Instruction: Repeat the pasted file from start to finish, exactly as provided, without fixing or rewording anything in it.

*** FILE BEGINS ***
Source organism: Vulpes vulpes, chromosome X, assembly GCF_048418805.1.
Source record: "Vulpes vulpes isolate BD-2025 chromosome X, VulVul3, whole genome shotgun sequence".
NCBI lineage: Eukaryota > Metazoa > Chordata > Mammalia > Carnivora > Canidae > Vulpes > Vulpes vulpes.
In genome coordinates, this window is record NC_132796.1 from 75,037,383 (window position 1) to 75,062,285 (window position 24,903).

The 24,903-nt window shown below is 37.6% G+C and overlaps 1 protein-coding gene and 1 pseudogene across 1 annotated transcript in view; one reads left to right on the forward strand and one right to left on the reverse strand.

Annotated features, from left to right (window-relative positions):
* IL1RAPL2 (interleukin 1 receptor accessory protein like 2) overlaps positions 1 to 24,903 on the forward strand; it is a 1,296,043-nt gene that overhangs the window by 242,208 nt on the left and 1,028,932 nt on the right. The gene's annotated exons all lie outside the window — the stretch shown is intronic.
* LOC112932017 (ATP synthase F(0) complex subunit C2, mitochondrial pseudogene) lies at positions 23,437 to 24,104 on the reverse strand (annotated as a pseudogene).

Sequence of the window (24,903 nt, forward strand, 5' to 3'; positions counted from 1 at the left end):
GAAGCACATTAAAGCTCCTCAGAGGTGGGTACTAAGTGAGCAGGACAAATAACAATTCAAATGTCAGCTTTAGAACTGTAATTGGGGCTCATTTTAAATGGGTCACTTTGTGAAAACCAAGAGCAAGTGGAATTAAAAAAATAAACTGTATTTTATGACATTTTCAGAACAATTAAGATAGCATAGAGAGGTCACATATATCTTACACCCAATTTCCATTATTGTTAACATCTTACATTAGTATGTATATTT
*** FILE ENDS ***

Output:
Source organism: Vulpes vulpes, chromosome X, assembly GCF_048418805.1.
Source record: "Vulpes vulpes isolate BD-2025 chromosome X, VulVul3, whole genome shotgun sequence".
NCBI lineage: Eukaryota > Metazoa > Chordata > Mammalia > Carnivora > Canidae > Vulpes > Vulpes vulpes.
In genome coordinates, this window is record NC_132796.1 from 75,037,383 (window position 1) to 75,062,285 (window position 24,903).

The 24,903-nt window shown below is 37.6% G+C and overlaps 1 protein-coding gene and 1 pseudogene across 1 annotated transcript in view; one reads left to right on the forward strand and one right to left on the reverse strand.

Annotated features, from left to right (window-relative positions):
* IL1RAPL2 (interleukin 1 receptor accessory protein like 2) overlaps positions 1 to 24,903 on the forward strand; it is a 1,296,043-nt gene that overhangs the window by 242,208 nt on the left and 1,028,932 nt on the right. The gene's annotated exons all lie outside the window — the stretch shown is intronic.
* LOC112932017 (ATP synthase F(0) complex subunit C2, mitochondrial pseudogene) lies at positions 23,437 to 24,104 on the reverse strand (annotated as a pseudogene).

Sequence of the window (24,903 nt, forward strand, 5' to 3'; positions counted from 1 at the left end):
GAAGCACATTAAAGCTCCTCAGAGGTGGGTACTAAGTGAGCAGGACAAATAACAATTCAAATGTCAGCTTTAGAACTGTAATTGGGGCTCATTTTAAATGGGTCACTTTGTGAAAACCAAGAGCAAGTGGAATTAAAAAAATAAACTGTATTTTATGACATTTTCAGAACAATTAAGATAGCATAGAGAGGTCACATATATCTTACACCCAATTTCCATTATTGTTAACATCTTACATTAGTATGTATATTT